The European Statistical System is comprised of: Eurostat (the statistics office of the EU), the statistics offices of all the Member States (the different National Statistics Institutes) and other institutions that compile European statistics.

The European Statistical System guarantees that those European Statistics compiled in all the Member States of the European Union are reliable, following common criteria and definitions, and processing the data in an appropriate way so that it is always comparable among the different countries of the EU.

Currently, the ESS is fundamentally regulated by the European Statistical Law, passed in 2009 through  Regulation (EC) 223/2009 of the European Parliament and of the Council.

European Union statistics are prepared, compiled and disseminated by both the European Statistical System (ESS) and the European System of Central Banks (ESCB).

The nucleus of the ESS is the European Statistical System Committee. Participating therein are Eurostat and the presidents of the national statistics offices of the member States and the countries of the EFTA. This Committee offers professional orientation for the planning, compilation and dissemination of European statistics, and is involved in the process of compiling and adopting the European statistical legislation development norms.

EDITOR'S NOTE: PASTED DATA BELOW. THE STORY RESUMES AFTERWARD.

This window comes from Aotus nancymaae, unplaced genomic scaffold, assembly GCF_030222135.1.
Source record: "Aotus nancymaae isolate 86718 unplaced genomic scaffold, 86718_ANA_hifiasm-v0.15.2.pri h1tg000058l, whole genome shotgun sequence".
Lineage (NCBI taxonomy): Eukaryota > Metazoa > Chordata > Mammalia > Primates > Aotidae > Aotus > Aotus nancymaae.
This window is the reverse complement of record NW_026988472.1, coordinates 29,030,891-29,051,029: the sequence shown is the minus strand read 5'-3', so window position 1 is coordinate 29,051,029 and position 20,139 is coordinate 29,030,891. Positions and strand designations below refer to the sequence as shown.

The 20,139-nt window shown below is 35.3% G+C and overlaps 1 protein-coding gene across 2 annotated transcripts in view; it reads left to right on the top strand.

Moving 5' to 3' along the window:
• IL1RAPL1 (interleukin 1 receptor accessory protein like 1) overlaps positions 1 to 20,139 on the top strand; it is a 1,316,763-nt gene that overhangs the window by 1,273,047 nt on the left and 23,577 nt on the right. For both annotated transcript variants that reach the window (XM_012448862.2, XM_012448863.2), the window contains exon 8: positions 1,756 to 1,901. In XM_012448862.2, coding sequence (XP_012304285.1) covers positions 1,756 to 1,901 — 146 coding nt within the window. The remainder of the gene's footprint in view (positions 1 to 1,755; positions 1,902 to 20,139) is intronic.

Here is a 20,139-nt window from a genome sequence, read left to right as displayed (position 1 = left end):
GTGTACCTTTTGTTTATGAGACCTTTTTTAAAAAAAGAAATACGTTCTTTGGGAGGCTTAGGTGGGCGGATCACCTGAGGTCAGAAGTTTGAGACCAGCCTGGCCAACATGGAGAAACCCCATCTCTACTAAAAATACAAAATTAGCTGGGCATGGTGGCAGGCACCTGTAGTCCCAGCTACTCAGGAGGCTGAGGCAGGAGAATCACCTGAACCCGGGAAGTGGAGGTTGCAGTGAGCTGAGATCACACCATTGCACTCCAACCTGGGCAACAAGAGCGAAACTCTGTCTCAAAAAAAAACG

The ESS has an  European Statistical System which includes the statistical planning for a period of five years. This Programme is passed by the European Parliament and by the Council. In order to ensure that users' needs are taken Into account when compiling the European Statistical Programme, the European Statistical Advisory Committeewas created. It represents users, informants, academic and social institutions and the community administration.

Although the activity planning is carried out jointly among the National Statistics Institutes and Eurostat, the production of harmonised national statistics corresponds to the authorities of the Member States, whereas Eurostat collects the data provided by the States, analyses it, and based on this, offers comparable and harmonised figures, making it possible to define, undertake and analyse community policies.

Furthermore, Eurostat undertakes to ensure the coordination necessary to guarantee the functioning of this complex system (different languages, very diverse forms of administrative organisation, specific nomenclatures, etc.) and to ensure the coherence and quality of the data.